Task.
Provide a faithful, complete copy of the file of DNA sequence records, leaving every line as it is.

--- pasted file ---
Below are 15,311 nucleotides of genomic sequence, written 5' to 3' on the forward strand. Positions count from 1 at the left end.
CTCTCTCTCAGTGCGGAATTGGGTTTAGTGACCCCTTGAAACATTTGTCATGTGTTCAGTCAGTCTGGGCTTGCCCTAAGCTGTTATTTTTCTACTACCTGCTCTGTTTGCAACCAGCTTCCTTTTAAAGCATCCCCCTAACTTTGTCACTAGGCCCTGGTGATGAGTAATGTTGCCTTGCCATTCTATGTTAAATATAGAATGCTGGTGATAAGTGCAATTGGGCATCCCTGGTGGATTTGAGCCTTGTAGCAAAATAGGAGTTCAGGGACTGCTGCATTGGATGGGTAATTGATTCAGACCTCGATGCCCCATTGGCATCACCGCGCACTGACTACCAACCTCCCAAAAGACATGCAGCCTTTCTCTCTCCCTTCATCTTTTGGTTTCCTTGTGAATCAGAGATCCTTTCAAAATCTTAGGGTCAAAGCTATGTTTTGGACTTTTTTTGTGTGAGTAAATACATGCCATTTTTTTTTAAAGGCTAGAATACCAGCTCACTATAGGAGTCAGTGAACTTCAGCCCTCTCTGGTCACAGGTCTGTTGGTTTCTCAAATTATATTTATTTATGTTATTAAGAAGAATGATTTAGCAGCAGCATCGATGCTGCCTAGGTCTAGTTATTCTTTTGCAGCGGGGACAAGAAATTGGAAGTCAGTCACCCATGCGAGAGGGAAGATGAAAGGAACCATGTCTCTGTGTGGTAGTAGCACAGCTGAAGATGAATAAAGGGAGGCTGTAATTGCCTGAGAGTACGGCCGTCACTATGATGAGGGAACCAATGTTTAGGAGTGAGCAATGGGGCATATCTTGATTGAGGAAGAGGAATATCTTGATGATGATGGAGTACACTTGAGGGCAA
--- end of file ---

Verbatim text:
Below are 15,311 nucleotides of genomic sequence, written 5' to 3' on the forward strand. Positions count from 1 at the left end.
CTCTCTCTCAGTGCGGAATTGGGTTTAGTGACCCCTTGAAACATTTGTCATGTGTTCAGTCAGTCTGGGCTTGCCCTAAGCTGTTATTTTTCTACTACCTGCTCTGTTTGCAACCAGCTTCCTTTTAAAGCATCCCCCTAACTTTGTCACTAGGCCCTGGTGATGAGTAATGTTGCCTTGCCATTCTATGTTAAATATAGAATGCTGGTGATAAGTGCAATTGGGCATCCCTGGTGGATTTGAGCCTTGTAGCAAAATAGGAGTTCAGGGACTGCTGCATTGGATGGGTAATTGATTCAGACCTCGATGCCCCATTGGCATCACCGCGCACTGACTACCAACCTCCCAAAAGACATGCAGCCTTTCTCTCTCCCTTCATCTTTTGGTTTCCTTGTGAATCAGAGATCCTTTCAAAATCTTAGGGTCAAAGCTATGTTTTGGACTTTTTTTGTGTGAGTAAATACATGCCATTTTTTTTTAAAGGCTAGAATACCAGCTCACTATAGGAGTCAGTGAACTTCAGCCCTCTCTGGTCACAGGTCTGTTGGTTTCTCAAATTATATTTATTTATGTTATTAAGAAGAATGATTTAGCAGCAGCATCGATGCTGCCTAGGTCTAGTTATTCTTTTGCAGCGGGGACAAGAAATTGGAAGTCAGTCACCCATGCGAGAGGGAAGATGAAAGGAACCATGTCTCTGTGTGGTAGTAGCACAGCTGAAGATGAATAAAGGGAGGCTGTAATTGCCTGAGAGTACGGCCGTCACTATGATGAGGGAACCAATGTTTAGGAGTGAGCAATGGGGCATATCTTGATTGAGGAAGAGGAATATCTTGATGATGATGGAGTACACTTGAGGGCAA